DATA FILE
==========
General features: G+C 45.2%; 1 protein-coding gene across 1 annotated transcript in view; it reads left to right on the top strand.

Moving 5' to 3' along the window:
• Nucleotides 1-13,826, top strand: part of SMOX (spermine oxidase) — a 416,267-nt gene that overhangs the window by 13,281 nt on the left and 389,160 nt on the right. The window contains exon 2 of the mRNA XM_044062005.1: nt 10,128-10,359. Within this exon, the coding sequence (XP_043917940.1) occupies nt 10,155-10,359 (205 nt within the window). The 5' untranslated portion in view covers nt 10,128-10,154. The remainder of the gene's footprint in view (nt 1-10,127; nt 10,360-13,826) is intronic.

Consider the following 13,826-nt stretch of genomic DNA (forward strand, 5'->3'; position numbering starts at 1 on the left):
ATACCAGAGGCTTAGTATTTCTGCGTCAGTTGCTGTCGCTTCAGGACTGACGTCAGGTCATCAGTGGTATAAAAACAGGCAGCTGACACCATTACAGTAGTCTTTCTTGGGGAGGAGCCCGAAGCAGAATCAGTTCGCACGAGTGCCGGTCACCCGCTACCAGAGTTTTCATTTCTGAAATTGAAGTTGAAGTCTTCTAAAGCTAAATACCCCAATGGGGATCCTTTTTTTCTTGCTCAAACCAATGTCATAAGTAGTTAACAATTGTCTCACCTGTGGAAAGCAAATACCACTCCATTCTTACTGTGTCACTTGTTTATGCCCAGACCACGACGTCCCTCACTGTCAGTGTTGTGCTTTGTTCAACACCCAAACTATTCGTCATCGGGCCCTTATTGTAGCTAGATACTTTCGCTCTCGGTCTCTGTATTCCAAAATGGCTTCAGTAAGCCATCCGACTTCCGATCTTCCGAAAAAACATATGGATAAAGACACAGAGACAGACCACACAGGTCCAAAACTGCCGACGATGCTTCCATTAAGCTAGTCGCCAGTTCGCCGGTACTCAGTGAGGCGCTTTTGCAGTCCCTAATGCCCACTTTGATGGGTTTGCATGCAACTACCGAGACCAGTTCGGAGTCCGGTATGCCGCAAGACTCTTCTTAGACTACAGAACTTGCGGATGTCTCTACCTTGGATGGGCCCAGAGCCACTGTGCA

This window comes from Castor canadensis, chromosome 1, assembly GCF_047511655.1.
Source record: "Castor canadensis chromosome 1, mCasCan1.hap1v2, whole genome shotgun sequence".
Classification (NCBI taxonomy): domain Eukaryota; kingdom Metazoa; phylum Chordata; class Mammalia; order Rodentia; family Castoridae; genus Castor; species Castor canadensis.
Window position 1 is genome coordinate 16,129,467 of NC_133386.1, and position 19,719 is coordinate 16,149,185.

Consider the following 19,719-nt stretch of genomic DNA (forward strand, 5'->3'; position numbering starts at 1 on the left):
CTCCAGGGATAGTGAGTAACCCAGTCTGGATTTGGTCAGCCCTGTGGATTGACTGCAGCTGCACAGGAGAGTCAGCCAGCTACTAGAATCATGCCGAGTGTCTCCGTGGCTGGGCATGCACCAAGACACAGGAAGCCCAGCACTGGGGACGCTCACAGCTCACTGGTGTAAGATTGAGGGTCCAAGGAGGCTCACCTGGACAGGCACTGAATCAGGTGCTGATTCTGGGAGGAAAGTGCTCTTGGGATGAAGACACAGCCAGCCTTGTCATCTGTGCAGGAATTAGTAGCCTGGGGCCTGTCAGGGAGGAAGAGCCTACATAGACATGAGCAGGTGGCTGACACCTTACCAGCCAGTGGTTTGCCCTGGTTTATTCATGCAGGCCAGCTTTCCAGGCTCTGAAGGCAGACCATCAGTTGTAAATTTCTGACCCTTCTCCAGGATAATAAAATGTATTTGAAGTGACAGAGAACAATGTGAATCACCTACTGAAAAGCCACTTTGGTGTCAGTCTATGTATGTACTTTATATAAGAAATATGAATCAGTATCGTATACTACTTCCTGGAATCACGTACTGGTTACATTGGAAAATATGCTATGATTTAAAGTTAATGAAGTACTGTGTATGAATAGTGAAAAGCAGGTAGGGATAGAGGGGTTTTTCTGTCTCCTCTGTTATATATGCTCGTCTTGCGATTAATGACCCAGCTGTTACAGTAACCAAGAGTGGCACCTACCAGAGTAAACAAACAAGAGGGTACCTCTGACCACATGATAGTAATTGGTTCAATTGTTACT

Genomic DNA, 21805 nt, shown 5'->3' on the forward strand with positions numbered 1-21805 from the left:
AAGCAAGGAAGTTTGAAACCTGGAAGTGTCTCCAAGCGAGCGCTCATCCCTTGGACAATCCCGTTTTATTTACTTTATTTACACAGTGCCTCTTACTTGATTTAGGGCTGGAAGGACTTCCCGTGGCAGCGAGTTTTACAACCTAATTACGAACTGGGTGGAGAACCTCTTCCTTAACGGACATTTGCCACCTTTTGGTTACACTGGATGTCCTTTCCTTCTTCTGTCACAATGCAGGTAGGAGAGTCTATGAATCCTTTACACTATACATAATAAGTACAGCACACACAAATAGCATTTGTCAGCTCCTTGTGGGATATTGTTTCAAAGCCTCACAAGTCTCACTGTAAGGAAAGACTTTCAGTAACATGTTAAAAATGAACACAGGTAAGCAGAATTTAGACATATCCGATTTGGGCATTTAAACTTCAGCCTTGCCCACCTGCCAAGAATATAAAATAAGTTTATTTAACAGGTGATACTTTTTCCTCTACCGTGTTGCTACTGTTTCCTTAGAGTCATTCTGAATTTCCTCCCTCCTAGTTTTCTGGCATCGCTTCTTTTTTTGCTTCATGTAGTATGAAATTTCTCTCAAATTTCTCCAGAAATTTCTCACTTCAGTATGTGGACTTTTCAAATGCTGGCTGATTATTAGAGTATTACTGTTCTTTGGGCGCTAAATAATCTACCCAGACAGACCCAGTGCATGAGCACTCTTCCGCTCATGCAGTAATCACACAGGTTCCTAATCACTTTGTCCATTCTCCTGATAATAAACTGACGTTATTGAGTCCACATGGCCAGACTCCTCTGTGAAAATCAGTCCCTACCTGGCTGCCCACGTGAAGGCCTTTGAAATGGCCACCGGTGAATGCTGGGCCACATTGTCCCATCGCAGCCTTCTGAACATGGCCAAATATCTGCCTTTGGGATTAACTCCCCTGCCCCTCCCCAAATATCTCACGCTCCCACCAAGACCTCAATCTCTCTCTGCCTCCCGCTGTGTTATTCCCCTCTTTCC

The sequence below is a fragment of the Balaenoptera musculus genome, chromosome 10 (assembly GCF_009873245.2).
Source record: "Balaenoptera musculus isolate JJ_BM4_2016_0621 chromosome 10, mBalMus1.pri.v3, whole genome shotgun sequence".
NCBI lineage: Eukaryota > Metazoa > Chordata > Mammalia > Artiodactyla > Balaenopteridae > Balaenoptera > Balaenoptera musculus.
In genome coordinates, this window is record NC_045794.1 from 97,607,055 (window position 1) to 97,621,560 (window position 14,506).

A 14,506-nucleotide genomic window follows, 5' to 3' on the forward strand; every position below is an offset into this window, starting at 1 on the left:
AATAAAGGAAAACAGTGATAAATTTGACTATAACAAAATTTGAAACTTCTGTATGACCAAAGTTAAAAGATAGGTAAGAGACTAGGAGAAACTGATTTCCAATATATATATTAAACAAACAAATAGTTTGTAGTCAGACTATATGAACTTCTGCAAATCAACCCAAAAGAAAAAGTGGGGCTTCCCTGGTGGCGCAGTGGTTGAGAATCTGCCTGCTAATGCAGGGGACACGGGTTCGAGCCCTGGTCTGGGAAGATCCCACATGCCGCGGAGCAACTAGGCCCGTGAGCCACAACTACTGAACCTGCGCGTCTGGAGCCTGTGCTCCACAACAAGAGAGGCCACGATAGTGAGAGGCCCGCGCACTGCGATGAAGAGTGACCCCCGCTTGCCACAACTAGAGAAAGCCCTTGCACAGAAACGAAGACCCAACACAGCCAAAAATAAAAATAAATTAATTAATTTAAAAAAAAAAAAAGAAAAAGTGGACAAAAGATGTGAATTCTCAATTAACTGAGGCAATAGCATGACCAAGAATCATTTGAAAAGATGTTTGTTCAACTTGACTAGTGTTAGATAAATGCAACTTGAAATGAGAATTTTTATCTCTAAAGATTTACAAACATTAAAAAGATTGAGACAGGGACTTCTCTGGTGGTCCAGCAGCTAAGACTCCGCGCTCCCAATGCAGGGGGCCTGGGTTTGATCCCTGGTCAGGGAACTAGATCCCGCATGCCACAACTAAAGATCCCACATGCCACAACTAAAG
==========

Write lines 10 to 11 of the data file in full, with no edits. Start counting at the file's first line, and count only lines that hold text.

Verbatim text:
Consider the following 19,719-nt stretch of genomic DNA (forward strand, 5'->3'; position numbering starts at 1 on the left):
CTCCAGGGATAGTGAGTAACCCAGTCTGGATTTGGTCAGCCCTGTGGATTGACTGCAGCTGCACAGGAGAGTCAGCCAGCTACTAGAATCATGCCGAGTGTCTCCGTGGCTGGGCATGCACCAAGACACAGGAAGCCCAGCACTGGGGACGCTCACAGCTCACTGGTGTAAGATTGAGGGTCCAAGGAGGCTCACCTGGACAGGCACTGAATCAGGTGCTGATTCTGGGAGGAAAGTGCTCTTGGGATGAAGACACAGCCAGCCTTGTCATCTGTGCAGGAATTAGTAGCCTGGGGCCTGTCAGGGAGGAAGAGCCTACATAGACATGAGCAGGTGGCTGACACCTTACCAGCCAGTGGTTTGCCCTGGTTTATTCATGCAGGCCAGCTTTCCAGGCTCTGAAGGCAGACCATCAGTTGTAAATTTCTGACCCTTCTCCAGGATAATAAAATGTATTTGAAGTGACAGAGAACAATGTGAATCACCTACTGAAAAGCCACTTTGGTGTCAGTCTATGTATGTACTTTATATAAGAAATATGAATCAGTATCGTATACTACTTCCTGGAATCACGTACTGGTTACATTGGAAAATATGCTATGATTTAAAGTTAATGAAGTACTGTGTATGAATAGTGAAAAGCAGGTAGGGATAGAGGGGTTTTTCTGTCTCCTCTGTTATATATGCTCGTCTTGCGATTAATGACCCAGCTGTTACAGTAACCAAGAGTGGCACCTACCAGAGTAAACAAACAAGAGGGTACCTCTGACCACATGATAGTAATTGGTTCAATTGTTACT